header: SimpleRow {
         imageSource: "https://cdn.pixabay.com/photo/2016/06/24/10/47/architecture-1477041_960_720.jpg"
         text: "Lorem ipsum"
         detailText: "Ut enim ad minim veniam"

         enabled: false
         image.radius: image.width/2
         image.fillMode: Image.PreserveAspectCrop
         style: StyleSimpleRow {
           showDisclosure: false
           backgroundColor: "transparent"
         }
       }

       // For the media cell, we use a simple AppImage
       media: AppImage {
         width: parent.width
         fillMode: Image.PreserveAspectFit
         source: "https://cdn.pixabay.com/photo/2016/06/24/10/47/architecture-1477041_960_720.jpg"
       }

       // For the content cell, we use some placeholder text
       content: AppText{
         width: parent.width
         padding: dp(15)
         text: "Lorem ipsum dolor sit amet, consectetur adipiscing elit, sed do eiusmod tempor incididunt ut labore et dolore magna aliqua. Ut enim ad minim veniam, quis nostrud exercitation ullamco laboris nisi ut aliquip ex ea commodo consequat."
       }

       // Some useless buttons to display in the actions cell
       actions: Row {
         IconButton {
           icon: IconType.thumbsup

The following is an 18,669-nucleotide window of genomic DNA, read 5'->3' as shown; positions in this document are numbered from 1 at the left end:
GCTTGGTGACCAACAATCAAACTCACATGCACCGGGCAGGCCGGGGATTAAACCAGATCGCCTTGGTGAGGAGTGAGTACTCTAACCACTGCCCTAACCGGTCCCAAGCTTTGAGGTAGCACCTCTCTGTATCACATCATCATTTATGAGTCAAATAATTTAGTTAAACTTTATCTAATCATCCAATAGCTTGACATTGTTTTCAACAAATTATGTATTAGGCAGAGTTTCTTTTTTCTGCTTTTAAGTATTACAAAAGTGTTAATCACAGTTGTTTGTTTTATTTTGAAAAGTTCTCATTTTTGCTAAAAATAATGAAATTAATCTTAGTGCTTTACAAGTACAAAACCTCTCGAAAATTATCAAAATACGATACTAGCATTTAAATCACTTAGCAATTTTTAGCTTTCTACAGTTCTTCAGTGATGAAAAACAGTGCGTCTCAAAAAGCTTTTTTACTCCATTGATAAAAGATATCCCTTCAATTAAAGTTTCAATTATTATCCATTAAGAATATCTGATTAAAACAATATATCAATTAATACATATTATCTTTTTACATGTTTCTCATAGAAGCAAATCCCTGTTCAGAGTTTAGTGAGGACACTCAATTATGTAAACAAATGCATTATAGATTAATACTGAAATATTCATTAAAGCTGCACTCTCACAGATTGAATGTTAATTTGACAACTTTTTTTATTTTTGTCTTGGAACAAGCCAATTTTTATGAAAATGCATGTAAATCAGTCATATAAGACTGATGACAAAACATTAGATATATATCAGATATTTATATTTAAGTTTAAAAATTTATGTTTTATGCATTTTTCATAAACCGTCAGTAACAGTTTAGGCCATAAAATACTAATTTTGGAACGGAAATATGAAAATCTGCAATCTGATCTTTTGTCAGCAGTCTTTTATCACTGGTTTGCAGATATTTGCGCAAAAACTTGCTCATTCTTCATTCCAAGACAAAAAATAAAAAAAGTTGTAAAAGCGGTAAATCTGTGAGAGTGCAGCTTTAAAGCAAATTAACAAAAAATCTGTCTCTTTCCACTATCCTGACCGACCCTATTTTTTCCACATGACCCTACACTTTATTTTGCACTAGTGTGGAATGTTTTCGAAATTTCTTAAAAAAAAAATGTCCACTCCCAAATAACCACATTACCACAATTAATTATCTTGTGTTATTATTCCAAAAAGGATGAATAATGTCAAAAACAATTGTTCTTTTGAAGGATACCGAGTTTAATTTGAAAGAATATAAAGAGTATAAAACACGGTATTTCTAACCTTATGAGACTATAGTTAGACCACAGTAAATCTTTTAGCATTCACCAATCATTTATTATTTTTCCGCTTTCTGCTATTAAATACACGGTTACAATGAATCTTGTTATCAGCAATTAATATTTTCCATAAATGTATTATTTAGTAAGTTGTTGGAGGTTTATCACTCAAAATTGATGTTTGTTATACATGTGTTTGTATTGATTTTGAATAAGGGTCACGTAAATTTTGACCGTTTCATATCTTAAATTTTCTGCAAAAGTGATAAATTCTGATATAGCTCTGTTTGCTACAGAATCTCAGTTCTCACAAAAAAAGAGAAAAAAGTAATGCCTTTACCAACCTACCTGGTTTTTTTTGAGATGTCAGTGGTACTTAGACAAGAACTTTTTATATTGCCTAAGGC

}
         IconButton {
           icon: IconType.sharealt
         }
         AppButton {
           text: "Follow"
           flat: true
         }
       }
     }
   }
 }

How do I add an onClick listener to an item in V-Play?

If an item already supports user interaction, you can directly handle the events in your code. The following example adds an AppButton and handles the clicked signal:

 import VPlayApps 1.0

 App {

   AppButton {
     text: "Click Me!"
     anchors.centerIn: parent
     onClicked: text = "Thanks!"
   }

 }

You can also add such a clicked signal to your own components.

How do I build custom QML Items?

Each .qml file of your project is an own reusable QML Component. The specified root QML Item determines the base component, which your new item extends. The new QML type can then add properties, signals and functions, which form the public interface of the component.